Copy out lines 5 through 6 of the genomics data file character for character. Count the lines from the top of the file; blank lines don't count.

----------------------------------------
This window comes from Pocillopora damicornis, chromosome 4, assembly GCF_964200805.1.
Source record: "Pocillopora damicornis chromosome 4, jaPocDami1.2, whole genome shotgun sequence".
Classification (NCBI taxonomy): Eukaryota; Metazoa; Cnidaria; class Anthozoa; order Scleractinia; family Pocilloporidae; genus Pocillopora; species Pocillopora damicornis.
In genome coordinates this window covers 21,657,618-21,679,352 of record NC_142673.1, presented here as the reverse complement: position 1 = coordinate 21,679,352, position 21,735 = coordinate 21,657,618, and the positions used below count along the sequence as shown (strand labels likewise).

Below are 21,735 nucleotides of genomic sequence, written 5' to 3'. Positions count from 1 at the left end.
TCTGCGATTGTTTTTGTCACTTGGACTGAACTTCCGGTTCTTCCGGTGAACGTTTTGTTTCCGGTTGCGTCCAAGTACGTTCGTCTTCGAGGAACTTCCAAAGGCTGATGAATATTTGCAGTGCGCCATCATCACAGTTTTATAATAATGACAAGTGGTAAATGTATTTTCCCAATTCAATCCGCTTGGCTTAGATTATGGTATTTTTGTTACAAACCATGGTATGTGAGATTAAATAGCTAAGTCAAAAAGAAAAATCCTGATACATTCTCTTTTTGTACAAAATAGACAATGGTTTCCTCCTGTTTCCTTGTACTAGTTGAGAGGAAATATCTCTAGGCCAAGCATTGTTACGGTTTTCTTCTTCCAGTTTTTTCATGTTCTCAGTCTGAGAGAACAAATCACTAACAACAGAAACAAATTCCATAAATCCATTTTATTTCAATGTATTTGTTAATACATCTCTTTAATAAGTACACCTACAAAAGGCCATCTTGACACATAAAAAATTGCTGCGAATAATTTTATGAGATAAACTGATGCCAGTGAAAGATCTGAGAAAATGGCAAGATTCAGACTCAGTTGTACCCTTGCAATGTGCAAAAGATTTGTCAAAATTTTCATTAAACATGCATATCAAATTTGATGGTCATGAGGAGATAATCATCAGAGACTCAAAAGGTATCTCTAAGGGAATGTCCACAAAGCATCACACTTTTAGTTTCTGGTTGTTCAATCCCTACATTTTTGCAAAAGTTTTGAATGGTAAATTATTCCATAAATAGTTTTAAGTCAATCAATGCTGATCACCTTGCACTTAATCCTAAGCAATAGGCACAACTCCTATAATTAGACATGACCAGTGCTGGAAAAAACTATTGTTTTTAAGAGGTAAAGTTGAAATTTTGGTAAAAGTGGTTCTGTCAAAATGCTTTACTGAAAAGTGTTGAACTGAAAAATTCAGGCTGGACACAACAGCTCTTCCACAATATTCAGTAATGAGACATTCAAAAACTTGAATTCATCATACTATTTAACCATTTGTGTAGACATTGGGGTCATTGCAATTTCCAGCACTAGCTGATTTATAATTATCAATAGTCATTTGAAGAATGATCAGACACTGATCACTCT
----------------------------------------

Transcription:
Below are 21,735 nucleotides of genomic sequence, written 5' to 3'. Positions count from 1 at the left end.
TCTGCGATTGTTTTTGTCACTTGGACTGAACTTCCGGTTCTTCCGGTGAACGTTTTGTTTCCGGTTGCGTCCAAGTACGTTCGTCTTCGAGGAACTTCCAAAGGCTGATGAATATTTGCAGTGCGCCATCATCACAGTTTTATAATAATGACAAGTGGTAAATGTATTTTCCCAATTCAATCCGCTTGGCTTAGATTATGGTATTTTTGTTACAAACCATGGTATGTGAGATTAAATAGCTAAGTCAAAAAGAAAAATCCTGATACATTCTCTTTTTGTACAAAATAGACAATGGTTTCCTCCTGTTTCCTTGTACTAGTTGAGAGGAAATATCTCTAGGCCAAGCATTGTTACGGTTTTCTTCTTCCAGTTTTTTCATGTTCTCAGTCTGAGAGAACAAATCACTAACAACAGAAACAAATTCCATAAATCCATTTTATTTCAATGTATTTGTTAATACATCTCTTTAATAAGTACACCTACAAAAGGCCATCTTGACACATAAAAAATTGCTGCGAATAATTTTATGAGATAAACTGATGCCAGTGAAAGATCTGAGAAAATGGCAAGATTCAGACTCAGTTGTACCCTTGCAATGTGCAAAAGATTTGTCAAAATTTTCATTAAACATGCATATCAAATTTGATGGTCATGAGGAGATAATCATCAGAGACTCAAAAGGTATCTCTAAGGGAATGTCCACAAAGCATCACACTTTTAGTTTCTGGTTGTTCAATCCCTACATTTTTGCAAAAGTTTTGAATGGTAAATTATTCCATAAATAGTTTTAAGTCAATCAATGCTGATCACCTTGCACTTAATCCTAAGCAATAGGCACAACTCCTATAATTAGACATGACCAGTGCTGGAAAAAACTATTGTTTTTAAGAGGTAAAGTTGAAATTTTGGTAAAAGTGGTTCTGTCAAAATGCTTTACTGAAAAGTGTTGAACTGAAAAATTCAGGCTGGACACAACAGCTCTTCCACAATATTCAGTAATGAGACATTCAAAAACTTGAATTCATCATACTATTTAACCATTTGTGTAGACATTGGGGTCATTGCAATTTCCAGCACTAGCTGATTTATAATTATCAATAGTCATTTGAAGAATGATCAGACACTGATCACTCT